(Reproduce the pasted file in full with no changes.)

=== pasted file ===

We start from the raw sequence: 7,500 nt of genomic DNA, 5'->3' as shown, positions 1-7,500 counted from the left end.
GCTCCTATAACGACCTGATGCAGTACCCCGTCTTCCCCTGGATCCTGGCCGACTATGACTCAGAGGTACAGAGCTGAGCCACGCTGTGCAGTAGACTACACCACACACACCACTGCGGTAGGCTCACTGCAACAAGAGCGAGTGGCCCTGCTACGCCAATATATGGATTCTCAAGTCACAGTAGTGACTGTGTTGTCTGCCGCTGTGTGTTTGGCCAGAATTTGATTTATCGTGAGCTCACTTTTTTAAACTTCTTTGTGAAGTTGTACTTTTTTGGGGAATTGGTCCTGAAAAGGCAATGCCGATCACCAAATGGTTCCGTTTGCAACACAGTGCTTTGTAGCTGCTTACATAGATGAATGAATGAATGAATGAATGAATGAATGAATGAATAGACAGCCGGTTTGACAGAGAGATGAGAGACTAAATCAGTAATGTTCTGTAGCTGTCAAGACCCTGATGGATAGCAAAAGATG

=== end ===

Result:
We start from the raw sequence: 7,500 nt of genomic DNA, 5'->3' as shown, positions 1-7,500 counted from the left end.
GCTCCTATAACGACCTGATGCAGTACCCCGTCTTCCCCTGGATCCTGGCCGACTATGACTCAGAGGTACAGAGCTGAGCCACGCTGTGCAGTAGACTACACCACACACACCACTGCGGTAGGCTCACTGCAACAAGAGCGAGTGGCCCTGCTACGCCAATATATGGATTCTCAAGTCACAGTAGTGACTGTGTTGTCTGCCGCTGTGTGTTTGGCCAGAATTTGATTTATCGTGAGCTCACTTTTTTAAACTTCTTTGTGAAGTTGTACTTTTTTGGGGAATTGGTCCTGAAAAGGCAATGCCGATCACCAAATGGTTCCGTTTGCAACACAGTGCTTTGTAGCTGCTTACATAGATGAATGAATGAATGAATGAATGAATGAATGAATGAATAGACAGCCGGTTTGACAGAGAGATGAGAGACTAAATCAGTAATGTTCTGTAGCTGTCAAGACCCTGATGGATAGCAAAAGATG